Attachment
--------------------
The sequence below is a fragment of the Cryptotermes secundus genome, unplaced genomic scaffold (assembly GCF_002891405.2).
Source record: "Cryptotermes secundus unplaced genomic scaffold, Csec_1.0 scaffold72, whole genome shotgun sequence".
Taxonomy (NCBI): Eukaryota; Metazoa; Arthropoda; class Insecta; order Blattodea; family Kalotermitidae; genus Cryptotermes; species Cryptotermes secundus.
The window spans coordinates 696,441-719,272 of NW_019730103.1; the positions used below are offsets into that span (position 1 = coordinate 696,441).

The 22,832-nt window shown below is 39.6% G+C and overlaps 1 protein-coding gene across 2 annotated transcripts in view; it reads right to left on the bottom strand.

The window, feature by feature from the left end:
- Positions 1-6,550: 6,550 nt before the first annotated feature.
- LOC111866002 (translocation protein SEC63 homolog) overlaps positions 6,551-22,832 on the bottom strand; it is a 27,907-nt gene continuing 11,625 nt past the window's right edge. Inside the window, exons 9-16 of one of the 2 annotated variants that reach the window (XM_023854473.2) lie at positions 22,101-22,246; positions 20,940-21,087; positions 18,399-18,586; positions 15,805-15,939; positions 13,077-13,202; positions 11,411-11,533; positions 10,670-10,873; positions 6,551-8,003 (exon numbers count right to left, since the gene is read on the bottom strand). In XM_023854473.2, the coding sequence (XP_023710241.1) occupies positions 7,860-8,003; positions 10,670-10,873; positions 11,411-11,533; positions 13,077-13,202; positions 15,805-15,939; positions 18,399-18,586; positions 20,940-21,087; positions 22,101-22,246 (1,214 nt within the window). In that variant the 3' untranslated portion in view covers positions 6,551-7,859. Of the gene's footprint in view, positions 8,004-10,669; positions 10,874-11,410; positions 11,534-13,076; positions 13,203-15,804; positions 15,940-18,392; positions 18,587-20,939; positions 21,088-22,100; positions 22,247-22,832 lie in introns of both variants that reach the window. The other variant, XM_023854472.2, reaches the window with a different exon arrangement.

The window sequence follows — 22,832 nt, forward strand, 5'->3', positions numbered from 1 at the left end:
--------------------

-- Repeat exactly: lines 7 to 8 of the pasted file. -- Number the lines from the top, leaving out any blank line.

- Positions 1-6,550: 6,550 nt before the first annotated feature.
- LOC111866002 (translocation protein SEC63 homolog) overlaps positions 6,551-22,832 on the bottom strand; it is a 27,907-nt gene continuing 11,625 nt past the window's right edge. Inside the window, exons 9-16 of one of the 2 annotated variants that reach the window (XM_023854473.2) lie at positions 22,101-22,246; positions 20,940-21,087; positions 18,399-18,586; positions 15,805-15,939; positions 13,077-13,202; positions 11,411-11,533; positions 10,670-10,873; positions 6,551-8,003 (exon numbers count right to left, since the gene is read on the bottom strand). In XM_023854473.2, the coding sequence (XP_023710241.1) occupies positions 7,860-8,003; positions 10,670-10,873; positions 11,411-11,533; positions 13,077-13,202; positions 15,805-15,939; positions 18,399-18,586; positions 20,940-21,087; positions 22,101-22,246 (1,214 nt within the window). In that variant the 3' untranslated portion in view covers positions 6,551-7,859. Of the gene's footprint in view, positions 8,004-10,669; positions 10,874-11,410; positions 11,534-13,076; positions 13,203-15,804; positions 15,940-18,392; positions 18,587-20,939; positions 21,088-22,100; positions 22,247-22,832 lie in introns of both variants that reach the window. The other variant, XM_023854472.2, reaches the window with a different exon arrangement.